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Published March 2019 | public
Journal Article

A quasicontinuum theory for the nonlinear mechanical response of general periodic truss lattices


We present a framework for the efficient, yet accurate description of general periodic truss networks based on concepts of the quasicontinuum (QC) method. Previous research in coarse-grained truss models has focused either on simple bar trusses or on two-dimensional beam lattices undergoing small deformations. Here, we extend the truss QC methodology to nonlinear deformations, general periodic beam lattices, and three dimensions. We introduce geometric nonlinearity into the model by using a corotational beam description at the level of individual truss members. Coarse-graining is achieved by the introduction of representative unit cells and an affine interpolation analogous to traditional QC. General periodic lattices defined by the periodic assembly of a single unit cell are modeled by retaining all unique degrees of freedom of the unit cell (identified by a lattice decomposition into simple Bravais lattices) at each macroscopic point in the simulation, and interpolating each degree of freedom individually. We show that this interpolation scheme accurately captures the homogenized properties of periodic truss lattices for uniform deformations. In order to showcase the efficiency and accuracy of the method, we perform simulations to predict the brittle fracture toughness of multiple lattice architectures and compare them to results obtained from significantly more expensive discrete truss simulations. Finally, we demonstrate the applicability of the method for nonlinear elastic truss lattices undergoing finite deformations. Overall, the new technique shows convincing agreement with exact, discrete results for most lattice architectures, and offers opportunities to reduce computational expenses in structural lattice simulations and thus to efficiently extract the effective mechanical performance of discrete networks.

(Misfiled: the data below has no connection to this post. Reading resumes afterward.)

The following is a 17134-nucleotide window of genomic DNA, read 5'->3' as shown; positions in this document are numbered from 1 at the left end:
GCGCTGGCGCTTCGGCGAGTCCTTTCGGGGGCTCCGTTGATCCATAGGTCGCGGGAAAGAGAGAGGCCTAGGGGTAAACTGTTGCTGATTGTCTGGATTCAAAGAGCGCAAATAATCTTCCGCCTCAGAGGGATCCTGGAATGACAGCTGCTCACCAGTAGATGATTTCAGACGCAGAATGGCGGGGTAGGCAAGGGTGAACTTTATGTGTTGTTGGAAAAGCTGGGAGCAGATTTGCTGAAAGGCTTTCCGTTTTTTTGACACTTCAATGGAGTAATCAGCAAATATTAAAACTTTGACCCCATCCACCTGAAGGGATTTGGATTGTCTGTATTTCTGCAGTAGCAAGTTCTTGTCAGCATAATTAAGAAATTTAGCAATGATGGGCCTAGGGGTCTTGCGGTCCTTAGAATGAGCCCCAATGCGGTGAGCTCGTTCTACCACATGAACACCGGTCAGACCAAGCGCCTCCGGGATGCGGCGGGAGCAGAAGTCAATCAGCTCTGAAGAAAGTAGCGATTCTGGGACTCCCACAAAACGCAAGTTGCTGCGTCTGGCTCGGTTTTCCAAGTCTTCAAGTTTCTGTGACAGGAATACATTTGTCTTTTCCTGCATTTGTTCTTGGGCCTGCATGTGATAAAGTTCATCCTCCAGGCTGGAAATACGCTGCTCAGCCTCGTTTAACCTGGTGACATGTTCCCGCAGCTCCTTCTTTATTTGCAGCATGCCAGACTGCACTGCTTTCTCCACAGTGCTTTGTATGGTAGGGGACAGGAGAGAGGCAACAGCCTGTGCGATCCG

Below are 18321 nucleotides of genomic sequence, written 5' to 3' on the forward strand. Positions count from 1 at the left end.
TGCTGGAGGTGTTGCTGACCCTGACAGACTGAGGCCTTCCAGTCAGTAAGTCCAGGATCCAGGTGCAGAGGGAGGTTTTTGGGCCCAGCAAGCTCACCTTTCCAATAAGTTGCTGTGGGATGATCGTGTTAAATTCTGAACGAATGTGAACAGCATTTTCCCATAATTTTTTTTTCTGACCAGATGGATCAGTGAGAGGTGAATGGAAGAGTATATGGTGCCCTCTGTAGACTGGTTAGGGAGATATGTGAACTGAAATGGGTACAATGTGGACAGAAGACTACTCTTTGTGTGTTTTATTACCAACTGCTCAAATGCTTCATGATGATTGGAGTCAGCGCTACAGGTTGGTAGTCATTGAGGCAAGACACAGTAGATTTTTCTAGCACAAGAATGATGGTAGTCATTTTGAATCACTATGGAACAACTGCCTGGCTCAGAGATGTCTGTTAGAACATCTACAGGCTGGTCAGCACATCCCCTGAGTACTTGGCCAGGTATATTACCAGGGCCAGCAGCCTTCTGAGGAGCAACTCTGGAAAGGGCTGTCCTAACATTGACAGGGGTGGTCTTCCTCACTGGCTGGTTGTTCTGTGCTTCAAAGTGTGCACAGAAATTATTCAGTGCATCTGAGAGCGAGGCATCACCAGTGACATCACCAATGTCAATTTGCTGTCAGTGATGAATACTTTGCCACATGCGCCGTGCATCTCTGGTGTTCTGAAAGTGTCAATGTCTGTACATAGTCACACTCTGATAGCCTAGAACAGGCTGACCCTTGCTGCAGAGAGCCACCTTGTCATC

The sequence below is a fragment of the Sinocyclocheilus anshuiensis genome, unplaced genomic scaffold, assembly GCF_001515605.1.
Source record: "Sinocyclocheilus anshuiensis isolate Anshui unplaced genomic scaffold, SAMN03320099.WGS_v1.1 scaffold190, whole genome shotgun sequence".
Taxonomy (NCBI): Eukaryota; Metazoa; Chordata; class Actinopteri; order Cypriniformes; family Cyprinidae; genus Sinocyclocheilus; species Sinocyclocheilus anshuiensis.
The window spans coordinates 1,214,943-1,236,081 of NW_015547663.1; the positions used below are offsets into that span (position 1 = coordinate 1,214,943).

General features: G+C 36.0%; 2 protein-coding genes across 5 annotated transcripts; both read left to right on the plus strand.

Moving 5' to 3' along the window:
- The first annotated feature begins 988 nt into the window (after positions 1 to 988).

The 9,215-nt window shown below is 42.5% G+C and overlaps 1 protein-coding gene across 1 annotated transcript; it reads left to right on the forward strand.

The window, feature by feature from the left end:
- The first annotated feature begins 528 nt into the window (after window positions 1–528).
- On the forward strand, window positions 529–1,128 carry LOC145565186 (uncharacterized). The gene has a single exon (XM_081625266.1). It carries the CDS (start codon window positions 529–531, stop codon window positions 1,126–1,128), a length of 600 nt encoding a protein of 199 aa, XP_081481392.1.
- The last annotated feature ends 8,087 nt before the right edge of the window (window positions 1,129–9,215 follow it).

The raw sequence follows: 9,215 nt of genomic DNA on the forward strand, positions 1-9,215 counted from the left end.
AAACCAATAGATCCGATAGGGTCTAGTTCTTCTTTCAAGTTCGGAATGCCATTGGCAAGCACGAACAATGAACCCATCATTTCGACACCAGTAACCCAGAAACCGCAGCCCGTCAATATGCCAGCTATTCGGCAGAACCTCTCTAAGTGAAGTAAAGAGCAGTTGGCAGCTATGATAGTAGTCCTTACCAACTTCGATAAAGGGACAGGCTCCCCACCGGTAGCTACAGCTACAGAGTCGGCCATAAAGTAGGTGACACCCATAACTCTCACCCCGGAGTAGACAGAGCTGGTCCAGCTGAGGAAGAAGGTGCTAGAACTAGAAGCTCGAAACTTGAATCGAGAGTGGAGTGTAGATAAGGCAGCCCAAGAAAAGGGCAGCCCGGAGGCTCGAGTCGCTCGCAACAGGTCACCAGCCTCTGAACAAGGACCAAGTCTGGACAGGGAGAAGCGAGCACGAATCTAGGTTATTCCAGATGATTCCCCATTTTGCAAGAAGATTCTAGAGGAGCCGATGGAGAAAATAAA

Additional Information

© 2018 Elsevier Ltd. Received 18 May 2018, Revised 16 October 2018, Accepted 23 November 2018, Available online 26 November 2018. The authors gratefully acknowledge the support from the Office of Naval Research through award N00014-16-1-2431. This work was supported by a NASA Space Technology Research Fellowship.

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October 19, 2023